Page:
There are two ways of isolating protoplasts using the enzymatic technique. It includes:

  • Sequential Method: It involves the use of two enzymes, pectinase, and cellulase, First, pectinase separates cells from middle lamella, and then cellulase separates the protoplast from the rest of the cell wall.
  • Simultaneous Method: In this method, both macerozymes and cellulase are used at the same time for complete protoplast isolation.

Protoplast Purification

The separated protoplasts, using mechanical or enzymatic techniques are put under the purification process. Here, all the undigested cells, undigested tissues, and damaged protoplasts are filtered out.

After filtration, the obtained protoplasts are centrifuged, washed, and recovered above Percoll.

Viability of Protoplasts

For successful culturing and increased yield, it’s essential to test the viability of the protoplasts. Some of the methods are mentioned below:

  • Fluorescein diacetate (FDA) staining method
  • Phenosafranine staining method
  • Calcofluor white (CFW) staining method
  • Oxygen Uptake measurement technique
  • Method Involving the Measurement of Protoplasts’ Photosynthetic Activity

Protoplast Culture Media Types

Image Credit: @robertslothower

The culture medium contains all the nutrients and vitamins required for the growth and development of plants in lab conditions. Mostly MS media is used for such purposes. However, often a modified MS media or B5 media is found to be suitable for the regeneration of plants. It means the formulation of the culture media depends on the species of the plants and their specific growth requirements.

Some special feature of protoplast culture media are given below:

  • There should be less iron and zinc and no ammonia in the culture medium.
  • For the membrane stability, the calcium concentration should be 2-4 times more compared to that used in normal cell culture media.
  • Mainly glucose is the preferred source of carbon, however, a combination of glucose and sucrose can also be used.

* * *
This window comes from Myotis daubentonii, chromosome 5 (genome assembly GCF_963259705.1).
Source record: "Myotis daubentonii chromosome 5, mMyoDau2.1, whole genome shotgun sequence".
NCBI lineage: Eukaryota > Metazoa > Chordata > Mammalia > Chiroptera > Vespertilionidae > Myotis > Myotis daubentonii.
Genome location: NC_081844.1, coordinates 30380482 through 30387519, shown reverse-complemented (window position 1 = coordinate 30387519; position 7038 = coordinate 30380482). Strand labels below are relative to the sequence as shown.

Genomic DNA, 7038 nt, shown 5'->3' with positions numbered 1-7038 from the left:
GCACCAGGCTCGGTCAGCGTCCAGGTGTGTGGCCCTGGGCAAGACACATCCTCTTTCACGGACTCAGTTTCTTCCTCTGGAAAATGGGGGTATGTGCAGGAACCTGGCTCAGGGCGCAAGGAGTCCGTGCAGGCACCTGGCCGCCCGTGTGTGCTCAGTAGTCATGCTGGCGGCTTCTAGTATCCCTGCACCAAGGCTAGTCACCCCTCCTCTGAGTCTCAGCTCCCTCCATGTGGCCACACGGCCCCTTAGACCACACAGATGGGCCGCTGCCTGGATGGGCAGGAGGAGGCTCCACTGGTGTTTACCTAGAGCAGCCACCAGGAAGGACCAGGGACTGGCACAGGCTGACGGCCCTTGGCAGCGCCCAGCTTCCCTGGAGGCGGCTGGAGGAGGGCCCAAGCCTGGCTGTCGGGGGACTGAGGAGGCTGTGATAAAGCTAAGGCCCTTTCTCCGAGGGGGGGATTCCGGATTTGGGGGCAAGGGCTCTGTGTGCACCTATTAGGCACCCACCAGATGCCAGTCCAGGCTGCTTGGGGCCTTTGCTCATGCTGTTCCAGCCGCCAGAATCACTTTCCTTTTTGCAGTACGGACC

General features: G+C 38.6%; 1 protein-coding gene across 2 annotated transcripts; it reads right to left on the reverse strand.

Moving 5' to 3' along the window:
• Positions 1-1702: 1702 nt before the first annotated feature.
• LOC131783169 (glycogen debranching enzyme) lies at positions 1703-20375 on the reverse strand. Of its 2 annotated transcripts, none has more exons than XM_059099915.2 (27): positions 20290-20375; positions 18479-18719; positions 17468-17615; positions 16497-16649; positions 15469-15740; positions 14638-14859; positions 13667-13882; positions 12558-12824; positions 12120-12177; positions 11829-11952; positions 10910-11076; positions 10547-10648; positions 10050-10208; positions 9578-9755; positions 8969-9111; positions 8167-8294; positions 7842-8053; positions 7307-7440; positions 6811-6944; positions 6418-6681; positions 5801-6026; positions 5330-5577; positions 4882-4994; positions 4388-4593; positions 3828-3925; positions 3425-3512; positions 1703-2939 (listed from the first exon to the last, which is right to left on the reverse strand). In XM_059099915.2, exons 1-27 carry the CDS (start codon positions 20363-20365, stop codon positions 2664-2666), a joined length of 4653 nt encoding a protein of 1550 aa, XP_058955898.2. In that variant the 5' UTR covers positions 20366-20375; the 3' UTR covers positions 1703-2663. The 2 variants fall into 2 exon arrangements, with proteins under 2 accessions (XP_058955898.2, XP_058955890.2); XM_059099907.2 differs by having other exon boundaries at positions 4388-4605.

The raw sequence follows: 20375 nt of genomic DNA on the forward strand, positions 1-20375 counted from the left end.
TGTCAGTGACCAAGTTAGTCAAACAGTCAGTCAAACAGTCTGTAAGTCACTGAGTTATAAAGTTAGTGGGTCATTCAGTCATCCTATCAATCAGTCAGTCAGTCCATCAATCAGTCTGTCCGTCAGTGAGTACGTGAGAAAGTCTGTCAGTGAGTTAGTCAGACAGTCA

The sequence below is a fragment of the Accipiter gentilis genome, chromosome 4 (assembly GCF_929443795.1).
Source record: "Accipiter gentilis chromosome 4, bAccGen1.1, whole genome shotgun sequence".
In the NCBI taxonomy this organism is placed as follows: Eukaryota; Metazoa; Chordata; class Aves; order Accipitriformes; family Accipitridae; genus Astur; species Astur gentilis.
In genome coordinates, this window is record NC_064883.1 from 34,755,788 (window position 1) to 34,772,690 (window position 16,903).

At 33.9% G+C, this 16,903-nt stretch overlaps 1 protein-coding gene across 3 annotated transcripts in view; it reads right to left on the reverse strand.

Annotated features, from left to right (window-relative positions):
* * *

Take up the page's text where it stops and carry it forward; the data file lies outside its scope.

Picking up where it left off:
• A high auxin/kinetin ratio is required to induce cell divisions, however, a high kinetin/auxin ratio is needed for regeneration.
  • Some vitamins can be used as they are used in standard tissue culture media.

Other than the nutritional components, the osmoticum (the chemical which increases the osmotic pressure of the solution) is another factor that needs to be taken care of while preparing the tissue culture media.

For plant regeneration from protoplasts, first, they are required to develop cell walls to proceed to the stage of cell division. Protoplast is cultured either on semi-solid media or liquid media. However, there are also instances where protoplasts are first cultured on liquid media and then transferred to solid media for further development.

Agar Culture

Agar is the most widely used solidifying agent in labs. As much concentration of agar should only be used during the experiments that it forms a soft layer of the gel after being mixed with protoplast suspension.

The protoplasts are cultured on the plate using Bergmann’s cell plating technique. Here, the protoplasts are fixed in a position for cell division and further growth. The agar technique is efficient to prevent the formation of clumps in the cultures.

Liquid culture

It’s the most preferred method for the protoplast culture. Using this technique, the density of the protoplasts can be manipulated and they are easy to dilute and transfer. Moreover, the osmotic pressure of the cultures can also be diluted.

Protoplast Culture Methods

The protoplasts are cultured in labs using the following techniques:

  • Feed Layer Technique In this technique protoplast suspension is exposed to X-rays and then plated on agar plates. It’s used to culture protoplasts at low density. Moreover, the feel layer technique is also suitable for the selection of hybrid cells and specific mutants on plates.
  • Co-culture Protoplasts This technique is used to culture together protoplasts of two different species. And, you must also note that it can only be used if the protoplasts of the two plant species are morphologically distinct.
  • Micro-Drop Culture In this technique, protoplasts are cultures in a special dish, known as Cuprak dishes. The dish has outer and inner chambers. The inner chamber has several walls, in which individual protoplast droplets in nutrient media can be added. The outer chamber contains water to maintain the humidity for the growth of the cultures.